I did eventually find out the reason for the initial delay via Twitter. Earlier there had been a “person hit by a train”. My irritation turned to deep sadness, at hearing yet again that coded message indicating a death by suicide.

Sitting on the train I remembered seeing fallen cherry blossom in Bute Park. The morning rain had brought it down. That would provide a much more poetic excuse for late running than the usual “leaves on the line”, a poignant reminder of our mortality and all that. I didn’t realize how apt that would turn out to be.

After arriving into Paddington I took the tube to Victoria and had only a short wait for a train to Brighton. All went well until we reached Gatwick Airport at which point we were held at a signal for some time. The train manager then announced that the train would be diverted via Lewes and would therefore be late. The reason? Unbelievably, another “person hit by a train”, this time near Hassocks. Two in one day. Grim.

The train reached Lewes but didn’t stop at a platform but up a branch line some distance from the station. The driver changed ends and we went through Lewes station again without stopping, this time on the branch line to Brighton. We then passed Falmer (my intended destination) without stopping too.

Soon we arrived in Brighton, and I had to get another, stopping, train back to Falmer. I got on the next one, which sat for 20 minutes without moving. Diversion of all the mainline trains onto the Lewes line was causing congestion. As time ticked away I was starting to worry I would miss my 5pm lecture. I decided to give up on the train, left the station and proceeded to take the Number 25 bus to Falmer from the nearest stop.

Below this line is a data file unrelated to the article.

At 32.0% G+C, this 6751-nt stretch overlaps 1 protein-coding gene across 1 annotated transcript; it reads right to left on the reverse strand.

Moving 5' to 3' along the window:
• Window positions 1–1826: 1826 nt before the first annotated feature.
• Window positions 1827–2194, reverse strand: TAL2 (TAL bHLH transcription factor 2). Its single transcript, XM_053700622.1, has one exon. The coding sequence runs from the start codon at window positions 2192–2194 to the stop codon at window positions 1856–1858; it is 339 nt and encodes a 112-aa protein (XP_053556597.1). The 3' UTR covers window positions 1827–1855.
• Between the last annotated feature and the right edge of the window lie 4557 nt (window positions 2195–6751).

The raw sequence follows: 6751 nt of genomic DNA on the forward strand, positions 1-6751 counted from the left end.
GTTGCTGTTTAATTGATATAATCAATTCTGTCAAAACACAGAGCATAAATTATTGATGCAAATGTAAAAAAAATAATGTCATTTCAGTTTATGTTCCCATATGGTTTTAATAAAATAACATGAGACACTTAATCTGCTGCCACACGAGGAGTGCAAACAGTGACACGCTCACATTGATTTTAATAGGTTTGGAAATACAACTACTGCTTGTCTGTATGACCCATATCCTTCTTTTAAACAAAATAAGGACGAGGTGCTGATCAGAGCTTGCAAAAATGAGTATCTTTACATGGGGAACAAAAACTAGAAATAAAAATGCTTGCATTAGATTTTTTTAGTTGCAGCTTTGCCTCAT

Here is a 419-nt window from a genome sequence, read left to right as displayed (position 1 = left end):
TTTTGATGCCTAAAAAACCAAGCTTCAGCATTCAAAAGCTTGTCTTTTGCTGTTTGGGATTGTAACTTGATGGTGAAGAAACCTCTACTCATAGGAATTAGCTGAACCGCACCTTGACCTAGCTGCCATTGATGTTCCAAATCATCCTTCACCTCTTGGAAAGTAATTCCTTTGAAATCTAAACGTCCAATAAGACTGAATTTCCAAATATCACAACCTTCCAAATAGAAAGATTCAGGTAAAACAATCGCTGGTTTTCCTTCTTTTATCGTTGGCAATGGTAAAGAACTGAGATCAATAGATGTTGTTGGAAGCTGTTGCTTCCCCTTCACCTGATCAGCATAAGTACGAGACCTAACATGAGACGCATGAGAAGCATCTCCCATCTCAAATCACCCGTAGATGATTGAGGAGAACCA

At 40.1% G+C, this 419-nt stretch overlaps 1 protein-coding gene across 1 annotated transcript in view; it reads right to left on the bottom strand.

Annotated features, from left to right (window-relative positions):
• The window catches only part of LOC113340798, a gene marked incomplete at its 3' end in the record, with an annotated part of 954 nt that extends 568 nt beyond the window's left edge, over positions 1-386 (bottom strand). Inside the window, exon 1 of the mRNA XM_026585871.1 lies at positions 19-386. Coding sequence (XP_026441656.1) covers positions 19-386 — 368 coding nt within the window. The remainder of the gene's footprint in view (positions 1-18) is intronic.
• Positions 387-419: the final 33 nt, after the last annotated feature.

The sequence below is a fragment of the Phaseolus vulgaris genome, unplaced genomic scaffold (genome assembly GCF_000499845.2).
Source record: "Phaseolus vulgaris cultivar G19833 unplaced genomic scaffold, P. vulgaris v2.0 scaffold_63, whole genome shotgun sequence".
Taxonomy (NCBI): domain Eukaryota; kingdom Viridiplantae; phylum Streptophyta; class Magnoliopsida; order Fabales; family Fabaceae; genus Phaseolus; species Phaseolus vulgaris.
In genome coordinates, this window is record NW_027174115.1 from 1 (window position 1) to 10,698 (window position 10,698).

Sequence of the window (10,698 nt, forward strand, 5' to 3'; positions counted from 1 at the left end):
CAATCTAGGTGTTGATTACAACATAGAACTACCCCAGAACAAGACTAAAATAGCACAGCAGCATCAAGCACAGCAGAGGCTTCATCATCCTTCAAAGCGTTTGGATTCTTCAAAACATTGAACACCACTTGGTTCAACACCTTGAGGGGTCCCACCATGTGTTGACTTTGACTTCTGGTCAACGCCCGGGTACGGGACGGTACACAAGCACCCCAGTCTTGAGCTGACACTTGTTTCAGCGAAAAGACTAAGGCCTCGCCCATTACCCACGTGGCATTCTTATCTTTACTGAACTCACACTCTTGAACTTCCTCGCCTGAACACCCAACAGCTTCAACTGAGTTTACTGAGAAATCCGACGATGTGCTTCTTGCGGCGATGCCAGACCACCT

That turned out not to be a wise move. The bus managed to travel a few hundred yards only before the driver announced that the Lewes Road had been closed by the Police owing to an “incident” at the gyratory system beside Sainsbury’s. We sat on the bus for a while just south of the area that had been cordoned off and then the driver told us the inevitable news that the bus was terminating and we all had to get off.

The main bus garage lies on the Lewes Road just north of the gyratory system, so I thought there was a chance some buses might be operating the other side of the blockage. I went to investigate.

As I skirted round the police cordon I counted at least ten police cars scattered about, along with two large vans. Armed officers were swarming around, and some were on the top of the Sainsbury’s building. There was also a uniformed officer with a loud hailer. Apparently someone, apparently armed, was inside one of the nearby flats. I didn’t hang about to find out more.

There were no buses northbound that I could see, and by now it was pouring with rain. I couldn’t see any possibility of getting to campus with my luggage, so decided to give up and go to my flat. By now my phone battery was nearly flat so all I could so was leave quick messages on Twitter and Facebook, before it croaked, to say
I was cancelling my lecture.

As I write the incident at Lewes road appears to be continuing, but at least nobody seems to have been seriously hurt.

I’m of course very disappointed at having had to miss a lecture, and some other things I wanted to do this afternoon but the three events that impinged on my journey are of far greater consequence for the people affected than my own inconvenience. It’s no doubt been a rougher day than I can possibly imagine for a great many people today.